You can weigh the risk similar to a barbershop or salon, says Usama Bilal, assistant professor in the Urban Health Collaborative and department of epidemiology and biostatistics at Drexel University. As long as there are measures put in place to ensure safety, these activities seem to be lower risk than some indoor activities, such as restaurants and bars.
Just like getting a haircut, a massage is considered less risky than dining out mask-less amidst crowds. But there are still plenty of risk factors: Youll be indoors, usually in a small room, for upwards of 30 to 90 minutes. And theres no staying six feet away from the massage therapist.
As a result, you should always be mindful of COVID-19 rates. Currently, those are increasing both locally and nationwide, and the reality is, numbers arent predicted to get much better this winter.
Its a risk-benefit scenario, but right now with the percentage of positive tests were dealing with in Pennsylvania, the risk probably outweighs the benefit, says Krys Johnson, an epidemiologist and assistant professor at Temple University. I personally invested in a hand-held massager from Amazon. You can get ones with longer handles so you can reach your back.
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If you do choose to go for it, there are ways to at least lower some of the risk.
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A Face Mask Should Be Worn At All Times
You should wear a mask at all times during your massage, even when youre facing down, Fichtenbaum said. Your therapist should be wearing one too.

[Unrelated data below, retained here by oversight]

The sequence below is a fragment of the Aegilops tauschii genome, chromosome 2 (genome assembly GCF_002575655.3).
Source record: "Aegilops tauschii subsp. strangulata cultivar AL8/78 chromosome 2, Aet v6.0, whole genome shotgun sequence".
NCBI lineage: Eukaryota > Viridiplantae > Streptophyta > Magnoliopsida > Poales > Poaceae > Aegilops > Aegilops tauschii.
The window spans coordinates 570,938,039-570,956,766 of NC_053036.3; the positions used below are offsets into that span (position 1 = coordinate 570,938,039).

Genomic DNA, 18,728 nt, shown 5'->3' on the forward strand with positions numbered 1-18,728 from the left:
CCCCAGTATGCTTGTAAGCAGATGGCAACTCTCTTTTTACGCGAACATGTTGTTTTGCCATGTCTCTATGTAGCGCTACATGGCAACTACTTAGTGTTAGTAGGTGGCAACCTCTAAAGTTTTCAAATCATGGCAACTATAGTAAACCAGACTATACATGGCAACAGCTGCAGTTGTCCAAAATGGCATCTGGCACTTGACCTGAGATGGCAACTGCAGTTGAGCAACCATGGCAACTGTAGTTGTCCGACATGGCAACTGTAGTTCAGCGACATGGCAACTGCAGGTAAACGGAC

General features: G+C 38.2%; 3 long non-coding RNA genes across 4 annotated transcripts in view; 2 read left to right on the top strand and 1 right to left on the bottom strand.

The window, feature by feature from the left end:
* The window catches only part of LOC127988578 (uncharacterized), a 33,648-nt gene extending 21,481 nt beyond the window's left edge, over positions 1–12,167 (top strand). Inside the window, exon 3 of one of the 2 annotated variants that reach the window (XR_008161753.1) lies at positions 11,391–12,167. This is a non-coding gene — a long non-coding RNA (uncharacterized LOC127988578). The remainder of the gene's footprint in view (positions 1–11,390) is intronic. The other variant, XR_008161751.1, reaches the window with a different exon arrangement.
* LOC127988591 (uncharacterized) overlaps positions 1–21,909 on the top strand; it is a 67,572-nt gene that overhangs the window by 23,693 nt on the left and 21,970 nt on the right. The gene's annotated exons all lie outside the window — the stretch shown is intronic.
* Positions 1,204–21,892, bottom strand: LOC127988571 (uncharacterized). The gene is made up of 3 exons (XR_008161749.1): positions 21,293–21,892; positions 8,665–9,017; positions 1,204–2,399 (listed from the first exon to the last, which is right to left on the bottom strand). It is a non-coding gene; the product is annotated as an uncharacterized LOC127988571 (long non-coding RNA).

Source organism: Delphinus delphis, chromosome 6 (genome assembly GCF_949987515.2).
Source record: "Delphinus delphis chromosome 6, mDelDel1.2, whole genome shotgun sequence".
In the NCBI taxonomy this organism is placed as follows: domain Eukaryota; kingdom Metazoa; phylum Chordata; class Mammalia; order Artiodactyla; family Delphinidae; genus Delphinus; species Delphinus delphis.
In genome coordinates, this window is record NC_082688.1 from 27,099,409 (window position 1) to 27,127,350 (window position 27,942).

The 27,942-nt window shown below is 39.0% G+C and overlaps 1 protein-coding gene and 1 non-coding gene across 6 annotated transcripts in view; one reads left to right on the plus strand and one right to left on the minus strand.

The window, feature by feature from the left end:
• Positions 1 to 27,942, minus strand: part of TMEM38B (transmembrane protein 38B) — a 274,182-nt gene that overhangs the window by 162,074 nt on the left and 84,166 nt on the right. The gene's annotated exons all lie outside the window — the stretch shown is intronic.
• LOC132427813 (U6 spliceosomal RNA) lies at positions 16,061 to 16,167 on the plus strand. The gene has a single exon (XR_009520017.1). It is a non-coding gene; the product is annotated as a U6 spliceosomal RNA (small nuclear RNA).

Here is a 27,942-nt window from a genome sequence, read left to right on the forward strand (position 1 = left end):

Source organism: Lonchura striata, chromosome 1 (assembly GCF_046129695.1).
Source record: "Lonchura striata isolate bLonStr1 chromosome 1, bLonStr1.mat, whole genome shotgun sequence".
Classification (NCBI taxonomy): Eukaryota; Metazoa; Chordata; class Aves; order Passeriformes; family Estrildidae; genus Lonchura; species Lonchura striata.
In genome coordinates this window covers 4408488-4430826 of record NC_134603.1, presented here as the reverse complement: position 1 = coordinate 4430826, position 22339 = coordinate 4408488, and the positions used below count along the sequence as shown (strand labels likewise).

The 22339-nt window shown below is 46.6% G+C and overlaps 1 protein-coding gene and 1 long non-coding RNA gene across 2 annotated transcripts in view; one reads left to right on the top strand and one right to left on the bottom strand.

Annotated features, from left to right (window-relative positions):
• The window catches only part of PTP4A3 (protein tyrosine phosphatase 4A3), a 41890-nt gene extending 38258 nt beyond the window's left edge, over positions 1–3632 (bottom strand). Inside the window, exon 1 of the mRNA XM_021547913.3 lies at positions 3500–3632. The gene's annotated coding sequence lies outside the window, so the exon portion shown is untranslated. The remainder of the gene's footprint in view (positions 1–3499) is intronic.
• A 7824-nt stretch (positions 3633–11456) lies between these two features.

Theres all this rhetoric about masks right now, and its really confusing to people people think theyre wearing a mask to protect themselves, so they say, Well, Ill take my chances, he said. But thats not how we should be looking at this. Youre wearing a mask in large part to protect others, like your massage therapist, from you. Thats the point in all of us doing this together.
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Maintaining A Safe Environment For Our Clients & Therapists:
In addition to the high standards of hygiene already practiced in our spas, we have implemented additional sanitisation and social distancing measures to protect the health and safety of clients and staff during this time of COVID-19.
- Ensuring hand sanitiser is provided for all clients and spa staff.
- Ensuring therapists thoroughly wash hands pre, during and post treatment.
- Being vigilant with hygiene standards ensuring all surfaces such as benches, floors, machines and product are cleaned with a high-grade disinfectant regularly during the day and between clients.
- Ensuring all towels are newly laundered and replaced between each client.
- Following an end of day checklist to ensure all areas have been cleaned and sanitised ready for the following days trade.
- Using disposable paper towel at all bathroom vanities and in the treatment room.
- Ensuring social distancing requirements are adhered to and limiting the number of people in spa.
- Clients can request their therapist wear a mask and/or gloves.
- Clients can request a mask and/or gloves for themselves.
- Spa Teams will adhere to all state government requirements involving the wearing of face masks in the workplace.
- Requesting that unwell clients reschedule their treatment for a later date.
- Spas will comply with all government protocols around QR code check ins and collection of client information.
- Spas will comply with all government directives relating to density limits in spa and social distancing requirements.